Theories of Personality

We have briefly discussed the following four theories of personality.

1. Behaviourism Theory

The behaviorist school focuses on external environment and effects of conditioning and learning. The role of learning in personality development is important. What is meant by conditioning and learning? It means behaviour is moulded if individuals are put in certain condition which will either lead to increase in behavior or decrease in it. For example, reinforcements will lead to increase in behavior which will be more prominent in personality. Similarly, punishment will lead to decrease in behavior which will be less prominent in personality.

2. Social Learning or Social Cognitive Theory

This theory attributes differences in personality to socialization, expectations and mental processes. It combines conditioning principles, cognition and the effects of social relationships. The social learning theory puts personality as a sum of all the ways that an individual learns to act, think and feel from his social contacts. Parents, conditioning, mental processes and reciprocal determinism are all parts and parcels of an individual’s personality. Reciprocal determinism is the process of interacting with our environment in which behavior, internal personal factors, and environmental influences operate as interlocking determinants of each other.

3. Humanistic Theory

This theory focuses on personal growth. The humanistic theory envisages that there are internal forces which drive the development of personality. These internal forces are the ways in which humans strive to achieve self-determination and self-realization. According to the theory, humans have free choice which is the ability to choose and is not controlled by factors such as genetics, learning or other unconscious forces. Abraham Maslow developed the humanistic theory of self-actualization by studying the lives of people who were rich, healthy, creative and productive. These included lives of people like Abraham Lincoln, Thomas Jefferson, and Eleanor Roosevelt. He studied how these individuals went through the process of fulfilling their potential and obtained high levels of self-growth.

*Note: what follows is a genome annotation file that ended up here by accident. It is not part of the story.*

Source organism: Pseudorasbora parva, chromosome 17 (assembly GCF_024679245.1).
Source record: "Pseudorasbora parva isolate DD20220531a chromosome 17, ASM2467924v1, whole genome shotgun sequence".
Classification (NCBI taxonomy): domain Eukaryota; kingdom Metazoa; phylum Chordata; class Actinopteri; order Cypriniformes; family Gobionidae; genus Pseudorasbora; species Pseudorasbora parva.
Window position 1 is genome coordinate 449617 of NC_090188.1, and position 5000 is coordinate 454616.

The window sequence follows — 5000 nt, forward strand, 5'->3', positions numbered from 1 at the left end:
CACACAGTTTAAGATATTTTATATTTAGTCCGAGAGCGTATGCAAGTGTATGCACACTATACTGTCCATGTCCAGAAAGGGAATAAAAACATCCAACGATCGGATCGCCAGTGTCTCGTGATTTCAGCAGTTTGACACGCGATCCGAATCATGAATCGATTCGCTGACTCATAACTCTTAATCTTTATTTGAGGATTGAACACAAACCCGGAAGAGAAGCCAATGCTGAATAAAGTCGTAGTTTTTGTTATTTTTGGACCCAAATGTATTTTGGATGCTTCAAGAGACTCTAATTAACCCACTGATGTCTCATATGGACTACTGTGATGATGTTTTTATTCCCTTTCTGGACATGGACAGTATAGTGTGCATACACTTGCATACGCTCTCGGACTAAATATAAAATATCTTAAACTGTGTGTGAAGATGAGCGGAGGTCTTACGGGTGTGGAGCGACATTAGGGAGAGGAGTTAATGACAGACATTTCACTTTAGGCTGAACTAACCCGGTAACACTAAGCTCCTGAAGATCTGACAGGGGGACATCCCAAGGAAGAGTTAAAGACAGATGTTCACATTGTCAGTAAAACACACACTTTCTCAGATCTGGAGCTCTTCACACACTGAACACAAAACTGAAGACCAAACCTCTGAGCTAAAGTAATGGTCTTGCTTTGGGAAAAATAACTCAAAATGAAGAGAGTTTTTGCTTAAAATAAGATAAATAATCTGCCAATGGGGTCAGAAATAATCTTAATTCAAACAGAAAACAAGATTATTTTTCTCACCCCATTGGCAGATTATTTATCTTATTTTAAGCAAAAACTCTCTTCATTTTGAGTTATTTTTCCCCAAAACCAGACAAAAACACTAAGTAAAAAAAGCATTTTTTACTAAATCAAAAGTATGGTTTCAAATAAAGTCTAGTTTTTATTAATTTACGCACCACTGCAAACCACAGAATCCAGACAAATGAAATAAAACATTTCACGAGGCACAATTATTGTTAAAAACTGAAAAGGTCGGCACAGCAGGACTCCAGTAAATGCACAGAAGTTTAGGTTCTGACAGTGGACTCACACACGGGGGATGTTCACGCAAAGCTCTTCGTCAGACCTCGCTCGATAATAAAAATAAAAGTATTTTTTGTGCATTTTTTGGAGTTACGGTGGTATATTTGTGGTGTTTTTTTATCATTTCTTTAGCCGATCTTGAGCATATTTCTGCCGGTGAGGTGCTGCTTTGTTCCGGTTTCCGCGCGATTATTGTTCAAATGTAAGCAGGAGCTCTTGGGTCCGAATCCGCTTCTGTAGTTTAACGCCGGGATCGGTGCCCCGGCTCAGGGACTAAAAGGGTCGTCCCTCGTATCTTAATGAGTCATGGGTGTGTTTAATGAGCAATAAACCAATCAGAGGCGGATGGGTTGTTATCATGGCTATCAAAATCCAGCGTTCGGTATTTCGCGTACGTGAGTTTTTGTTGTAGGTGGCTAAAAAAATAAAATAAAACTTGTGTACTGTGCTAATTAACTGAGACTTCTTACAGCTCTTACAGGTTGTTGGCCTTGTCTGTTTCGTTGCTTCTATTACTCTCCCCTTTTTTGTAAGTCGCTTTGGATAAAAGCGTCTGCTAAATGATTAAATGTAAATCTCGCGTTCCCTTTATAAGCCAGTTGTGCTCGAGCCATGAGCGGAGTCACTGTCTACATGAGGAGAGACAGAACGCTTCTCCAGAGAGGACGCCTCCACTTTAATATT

4. Traits Theory

Trait means a unique or characteristic pattern of behaviour to feel and act. According to the trait theory, personality is defined in terms of stable and enduring behavior patterns. It is more concerned to describe behaviour patterns rather than to explain them.

Gordon Allport, an American psychologist, is considered to be an early pioneer of the trait theory. He divided traits (also called dispositions) into four kinds.

  1. Central Traits: These are the traits which are basic and unique to an individual.
  2. Common Traits: These are the traits which are recognized within a culture. These may vary from culture to culture.
  3. Secondary Traits: These are traits between central and common and are more peripheral in nature.
  4. Cardinal Traits: These are the most fundamental traits of strong individual recognition.
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